Study Guide

The Last Words of My English Grandmother Calling Card

By William Carlos Williams

Calling Card

Imagistic, American

William Carlos Williams kicked off his poetic career as part of the Imagist movement, a school of poetry headed up by his buddy Ezra Pound. This movement's main goal was to paint precise images without using a bunch of fancy shmancy words that just get in the way of what a poem is trying to describe. The Imagists wanted to keep it simple, but keep it real. You can totally see the influence of this movement in the opening stanza of "The Last Words of My English Grandmother." Check it out:

There were some dirty plates
and a glass of milk
beside her on a small table
near the rank, disheveled bed—
(1-4)

Williams uses nothing but simple words here. There are no high falutin' poetics. He's just giving us precise details that come together to make a vivid picture in our minds of the gross state of the grandmother's sickroom. Though the Imagist movement was over by the time he wrote this poem, you can see its influence in it and a bunch of his other poems as well.

Later in his career, Williams got all psyched about creating a uniquely American style of poetry, one that represented the lives and language of everyday people in the U. S. of A. Even though this poem is about an English grandmother, you can see the influence of this style here for sure. The third stanza is a great example:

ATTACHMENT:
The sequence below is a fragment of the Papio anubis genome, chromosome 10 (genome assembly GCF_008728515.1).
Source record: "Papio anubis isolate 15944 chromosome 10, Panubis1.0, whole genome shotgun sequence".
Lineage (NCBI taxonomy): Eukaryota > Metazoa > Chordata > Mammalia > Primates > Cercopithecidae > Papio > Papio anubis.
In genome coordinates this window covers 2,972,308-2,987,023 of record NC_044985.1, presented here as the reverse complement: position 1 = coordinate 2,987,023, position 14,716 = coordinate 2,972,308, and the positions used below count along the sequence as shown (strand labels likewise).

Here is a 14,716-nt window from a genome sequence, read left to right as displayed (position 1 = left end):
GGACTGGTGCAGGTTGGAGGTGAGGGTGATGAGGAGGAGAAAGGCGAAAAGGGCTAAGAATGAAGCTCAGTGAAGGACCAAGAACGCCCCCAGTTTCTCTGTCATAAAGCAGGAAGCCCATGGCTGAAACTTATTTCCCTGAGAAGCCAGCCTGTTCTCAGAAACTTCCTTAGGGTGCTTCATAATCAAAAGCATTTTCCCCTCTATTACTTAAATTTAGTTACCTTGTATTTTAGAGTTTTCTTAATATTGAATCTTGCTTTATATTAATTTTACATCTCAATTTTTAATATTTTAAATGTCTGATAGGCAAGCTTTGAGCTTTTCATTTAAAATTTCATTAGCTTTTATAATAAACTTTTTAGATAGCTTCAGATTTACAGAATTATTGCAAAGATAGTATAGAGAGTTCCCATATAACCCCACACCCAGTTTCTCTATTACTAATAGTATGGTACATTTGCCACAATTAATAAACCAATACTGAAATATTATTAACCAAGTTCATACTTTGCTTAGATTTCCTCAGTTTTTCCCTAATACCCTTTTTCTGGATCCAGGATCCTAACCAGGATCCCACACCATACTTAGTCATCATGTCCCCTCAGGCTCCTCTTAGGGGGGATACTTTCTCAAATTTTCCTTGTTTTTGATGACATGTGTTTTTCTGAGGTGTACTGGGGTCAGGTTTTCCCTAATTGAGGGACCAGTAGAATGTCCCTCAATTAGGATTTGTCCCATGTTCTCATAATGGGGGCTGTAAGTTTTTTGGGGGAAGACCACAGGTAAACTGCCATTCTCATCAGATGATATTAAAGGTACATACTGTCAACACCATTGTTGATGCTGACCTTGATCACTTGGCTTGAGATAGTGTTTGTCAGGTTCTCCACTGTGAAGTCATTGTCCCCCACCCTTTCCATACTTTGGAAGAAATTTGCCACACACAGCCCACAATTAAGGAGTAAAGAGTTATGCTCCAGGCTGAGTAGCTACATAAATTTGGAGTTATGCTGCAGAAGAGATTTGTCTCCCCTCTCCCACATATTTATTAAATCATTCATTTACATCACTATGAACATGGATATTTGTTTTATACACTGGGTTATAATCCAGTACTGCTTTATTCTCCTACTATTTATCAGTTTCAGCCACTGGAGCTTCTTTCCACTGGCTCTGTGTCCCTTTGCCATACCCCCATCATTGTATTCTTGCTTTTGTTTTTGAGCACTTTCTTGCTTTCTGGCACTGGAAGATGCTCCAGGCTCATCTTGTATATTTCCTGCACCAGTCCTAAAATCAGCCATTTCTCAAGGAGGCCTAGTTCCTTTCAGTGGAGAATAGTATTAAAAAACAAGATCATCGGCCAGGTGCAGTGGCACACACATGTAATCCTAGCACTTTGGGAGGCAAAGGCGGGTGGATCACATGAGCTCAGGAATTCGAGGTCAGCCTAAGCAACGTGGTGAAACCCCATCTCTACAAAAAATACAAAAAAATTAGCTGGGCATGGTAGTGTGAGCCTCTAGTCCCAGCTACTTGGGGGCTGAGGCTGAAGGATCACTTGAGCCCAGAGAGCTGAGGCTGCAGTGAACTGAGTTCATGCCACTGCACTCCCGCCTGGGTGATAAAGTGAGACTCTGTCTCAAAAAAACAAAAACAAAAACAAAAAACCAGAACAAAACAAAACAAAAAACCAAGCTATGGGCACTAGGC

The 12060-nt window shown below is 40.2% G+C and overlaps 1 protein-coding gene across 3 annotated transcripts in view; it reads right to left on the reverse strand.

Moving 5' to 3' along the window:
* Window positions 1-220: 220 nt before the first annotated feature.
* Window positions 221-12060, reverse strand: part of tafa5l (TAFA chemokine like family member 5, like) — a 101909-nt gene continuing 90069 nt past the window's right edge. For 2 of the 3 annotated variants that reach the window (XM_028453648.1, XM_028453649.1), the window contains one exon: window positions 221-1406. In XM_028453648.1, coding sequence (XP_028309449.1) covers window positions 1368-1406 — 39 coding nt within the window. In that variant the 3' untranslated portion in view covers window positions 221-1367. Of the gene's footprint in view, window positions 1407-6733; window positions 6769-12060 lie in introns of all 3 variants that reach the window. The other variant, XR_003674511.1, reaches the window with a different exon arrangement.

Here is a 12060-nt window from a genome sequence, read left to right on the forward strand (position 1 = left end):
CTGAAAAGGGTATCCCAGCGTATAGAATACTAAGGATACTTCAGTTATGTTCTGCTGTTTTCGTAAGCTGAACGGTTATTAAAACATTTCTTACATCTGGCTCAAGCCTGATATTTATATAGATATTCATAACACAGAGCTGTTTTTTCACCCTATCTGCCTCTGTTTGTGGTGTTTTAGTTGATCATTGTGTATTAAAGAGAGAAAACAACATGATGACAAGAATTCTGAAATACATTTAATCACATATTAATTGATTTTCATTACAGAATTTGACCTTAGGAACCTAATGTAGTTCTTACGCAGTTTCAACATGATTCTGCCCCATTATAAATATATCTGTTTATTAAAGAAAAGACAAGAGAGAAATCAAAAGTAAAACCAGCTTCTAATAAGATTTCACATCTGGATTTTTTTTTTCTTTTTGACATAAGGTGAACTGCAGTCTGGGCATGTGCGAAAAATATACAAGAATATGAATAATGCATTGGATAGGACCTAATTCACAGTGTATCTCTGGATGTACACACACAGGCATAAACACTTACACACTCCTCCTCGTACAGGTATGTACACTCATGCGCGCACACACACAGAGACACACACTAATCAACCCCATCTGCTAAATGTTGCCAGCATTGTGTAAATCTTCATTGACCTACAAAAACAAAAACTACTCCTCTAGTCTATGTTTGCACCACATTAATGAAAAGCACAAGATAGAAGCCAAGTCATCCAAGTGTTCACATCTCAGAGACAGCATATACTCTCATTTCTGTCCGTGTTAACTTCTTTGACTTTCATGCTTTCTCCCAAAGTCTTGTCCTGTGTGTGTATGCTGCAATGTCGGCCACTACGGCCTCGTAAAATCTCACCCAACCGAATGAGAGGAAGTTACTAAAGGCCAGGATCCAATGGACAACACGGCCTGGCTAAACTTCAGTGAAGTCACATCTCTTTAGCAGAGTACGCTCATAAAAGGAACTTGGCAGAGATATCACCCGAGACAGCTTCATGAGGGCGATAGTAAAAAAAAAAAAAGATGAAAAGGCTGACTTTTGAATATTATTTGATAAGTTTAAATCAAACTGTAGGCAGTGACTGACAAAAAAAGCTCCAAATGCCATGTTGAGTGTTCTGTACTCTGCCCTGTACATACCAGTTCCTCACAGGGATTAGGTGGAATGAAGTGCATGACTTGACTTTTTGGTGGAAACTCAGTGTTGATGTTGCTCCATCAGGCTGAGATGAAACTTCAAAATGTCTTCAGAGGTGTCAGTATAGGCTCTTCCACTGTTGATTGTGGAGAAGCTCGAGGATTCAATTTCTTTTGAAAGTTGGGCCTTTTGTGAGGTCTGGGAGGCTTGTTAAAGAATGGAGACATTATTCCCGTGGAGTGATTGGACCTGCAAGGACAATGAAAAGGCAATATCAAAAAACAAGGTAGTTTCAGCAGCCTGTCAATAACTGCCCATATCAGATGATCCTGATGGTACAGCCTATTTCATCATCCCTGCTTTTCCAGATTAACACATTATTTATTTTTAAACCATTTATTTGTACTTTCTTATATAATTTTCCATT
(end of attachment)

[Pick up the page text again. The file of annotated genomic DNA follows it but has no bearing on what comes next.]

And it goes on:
Gimme something to eat—
They're starving me—
I'm all right—I won't go
to the hospital. No, no, no
(9-12)

See how casual and conversational it feels? Williams even goes so far as to include the slang word, "Gimme" (3.6). This granny might be English, but she seems kinda American to us. The language and rhythms of the poem totally reflect everyday speech, just like Williams wanted them to.

For more examples of his style, check out "The Red Wheelbarrow" or "This is Just to Say."

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